It seems like it was only “yesterday” when I wrote my last “What to expect next year” piece. Like birthdays, these events come around sooner each year.
As I sit down to reflect on the past year’s uncertainties, how we navigated them, and opportunities for us to improve upon, I am astounded by the number of events and the degree of uncertainty that unfolded in 2023: the Artificial Intelligence (“AI”) revolution, bank failures, war in the middle east, etc. But before we delve into our 2024 outlook, it is always helpful to understand where we were at the beginning of the year and our expectations at that time for 2023.
We began the year with the following three questions in mind: Will the world's major economies fall into recession? Will inflation recede? How far will central banks have to raise interest rates?
On the question of recessions, we expected demand to weaken as the full effects of the substantial monetary tightening that occurred over 2022 had yet to be felt. We expected a substantial hit to interest rate-sensitive sectors (notably housing). In the case of the U.S. and Canada at least, we anticipated a relatively mild recession. In Europe, we expected a deeper recession. But, even here, the contraction in GDP would be much smaller than the Global Financial Crisis (2007-2009) and Pandemic (2020) recessions. In addition, we expected that the economic recovery would commence over the second half of 2023.
“We have seen GDP growth across developed countries slow and in some cases such as Canada, become negative in some quarters.”
So how did we fare? Of the four recession types that we identified in our previous commentaries, we expected a growth recession where GDP growth slowed sharply for several quarters. GDP would not fall, but remain below trend for several quarters, causing unemployment to rise. We have seen GDP growth across developed countries slow and in some cases such as Canada, become negative in some quarters. We have also seen unemployment rise, albeit later than what we anticipated and to a smaller degree, reminding us that monetary policy works on long and variable lags.
On the topic of interest rates, we had anticipated that that the conditions would be in place for the Bank of Canada and the Fed to begin cutting interest rates, at a gradual pace, by the final quarter of the year. As 2023 went on, we saw that advanced economies were showing resilience in the face of higher rates. Unemployment remained low and financial activity remained high, likely due to pent-up savings and consumer demand from the pandemic. As a result, our expectations for rate cuts from central banks moved out to mid-2024 and we adjusted our portfolios accordingly. We were correct in our estimation that rates would peak early in 2023, as central banks would hold and let the effects of higher rates work through the economic system.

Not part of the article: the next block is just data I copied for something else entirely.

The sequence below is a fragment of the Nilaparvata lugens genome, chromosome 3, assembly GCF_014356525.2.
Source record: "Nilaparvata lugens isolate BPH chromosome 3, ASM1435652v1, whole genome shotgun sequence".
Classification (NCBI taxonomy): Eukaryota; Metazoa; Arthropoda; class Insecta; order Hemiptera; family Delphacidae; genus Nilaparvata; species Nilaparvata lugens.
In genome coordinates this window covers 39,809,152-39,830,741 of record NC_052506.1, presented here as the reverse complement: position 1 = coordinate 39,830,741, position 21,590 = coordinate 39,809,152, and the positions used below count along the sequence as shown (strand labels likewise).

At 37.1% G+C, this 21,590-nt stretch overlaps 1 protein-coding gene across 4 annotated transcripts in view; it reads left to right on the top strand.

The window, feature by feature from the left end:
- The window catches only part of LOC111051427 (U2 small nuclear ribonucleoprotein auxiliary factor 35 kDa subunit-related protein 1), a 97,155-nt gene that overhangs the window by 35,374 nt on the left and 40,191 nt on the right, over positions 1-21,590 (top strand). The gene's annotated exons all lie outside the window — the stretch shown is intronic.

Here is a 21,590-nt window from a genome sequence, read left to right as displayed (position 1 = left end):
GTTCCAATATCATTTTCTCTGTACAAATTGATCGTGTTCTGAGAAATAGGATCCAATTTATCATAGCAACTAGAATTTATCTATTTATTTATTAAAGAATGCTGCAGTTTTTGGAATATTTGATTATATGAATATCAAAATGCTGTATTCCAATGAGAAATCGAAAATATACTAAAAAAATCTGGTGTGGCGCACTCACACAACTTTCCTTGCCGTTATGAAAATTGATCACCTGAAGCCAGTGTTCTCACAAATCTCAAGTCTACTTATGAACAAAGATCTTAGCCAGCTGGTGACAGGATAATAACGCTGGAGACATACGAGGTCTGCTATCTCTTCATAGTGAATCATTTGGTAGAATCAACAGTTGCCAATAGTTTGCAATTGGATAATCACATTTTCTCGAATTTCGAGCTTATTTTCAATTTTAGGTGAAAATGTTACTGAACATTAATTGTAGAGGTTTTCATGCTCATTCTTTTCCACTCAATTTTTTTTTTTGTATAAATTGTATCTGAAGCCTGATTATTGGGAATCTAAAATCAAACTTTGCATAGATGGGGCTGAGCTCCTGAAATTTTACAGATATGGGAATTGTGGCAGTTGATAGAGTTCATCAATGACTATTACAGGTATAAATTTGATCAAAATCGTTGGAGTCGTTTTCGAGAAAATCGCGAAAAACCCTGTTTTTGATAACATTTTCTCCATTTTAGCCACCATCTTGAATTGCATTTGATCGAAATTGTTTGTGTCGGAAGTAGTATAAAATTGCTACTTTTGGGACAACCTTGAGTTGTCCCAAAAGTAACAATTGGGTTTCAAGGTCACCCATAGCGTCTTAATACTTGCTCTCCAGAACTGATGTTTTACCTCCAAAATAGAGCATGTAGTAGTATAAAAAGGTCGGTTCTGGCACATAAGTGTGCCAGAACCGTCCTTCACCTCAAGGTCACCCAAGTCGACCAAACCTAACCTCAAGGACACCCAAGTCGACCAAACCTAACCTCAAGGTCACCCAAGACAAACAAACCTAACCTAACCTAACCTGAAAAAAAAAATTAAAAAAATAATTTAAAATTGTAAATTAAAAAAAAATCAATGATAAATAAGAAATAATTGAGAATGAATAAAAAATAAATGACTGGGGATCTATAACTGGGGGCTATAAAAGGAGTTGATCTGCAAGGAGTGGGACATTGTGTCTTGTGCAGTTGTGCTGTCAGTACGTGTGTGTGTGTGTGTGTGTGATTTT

“We believe that market participants have abandoned the “higher for longer narrative” and are now starting to come around to our expectation of a late Q1/Q2 rate cut.”
We believe that market participants have abandoned the “higher for longer narrative” and are now starting to come around to our expectation of a late Q1/Q2 rate cut. Our expectation is the U.S. Fed and the Bank of Canada will be among the first central banks to cut interest rates, but in truth, we wouldn’t put much weight on the timing of rate cuts – the key point is that most central banks are likely to be lowering interest rates by around the second quarter of next year. While recessions have not yet taken hold to the extent that we had anticipated, this seems to reflect temporary factors including households running down their savings and producers working off backlogs now that shortages have abated. With accumulated savings having been largely exhausted in the U.S. and Canada, most supply-side distortions have now unwound and interest rate hikes clearly weighing on credit growth and raising debt servicing costs, it seems very likely that a sharper slowdown is to come in advanced economies. Accordingly, and with few exceptions, we think that the rate hiking cycle is already over and see cuts coming next year.
However, the unusual nature of this cycle and uncertainties surrounding the transmission of monetary policy mean that the biggest risks relate to central banks. On the upside, previous interest rate hikes might fail to take a significant toll as many borrowers sit out the effects of the tightening cycle. But on the downside, policymakers might keep interest rates too high for too long and finally spark a labour market downturn.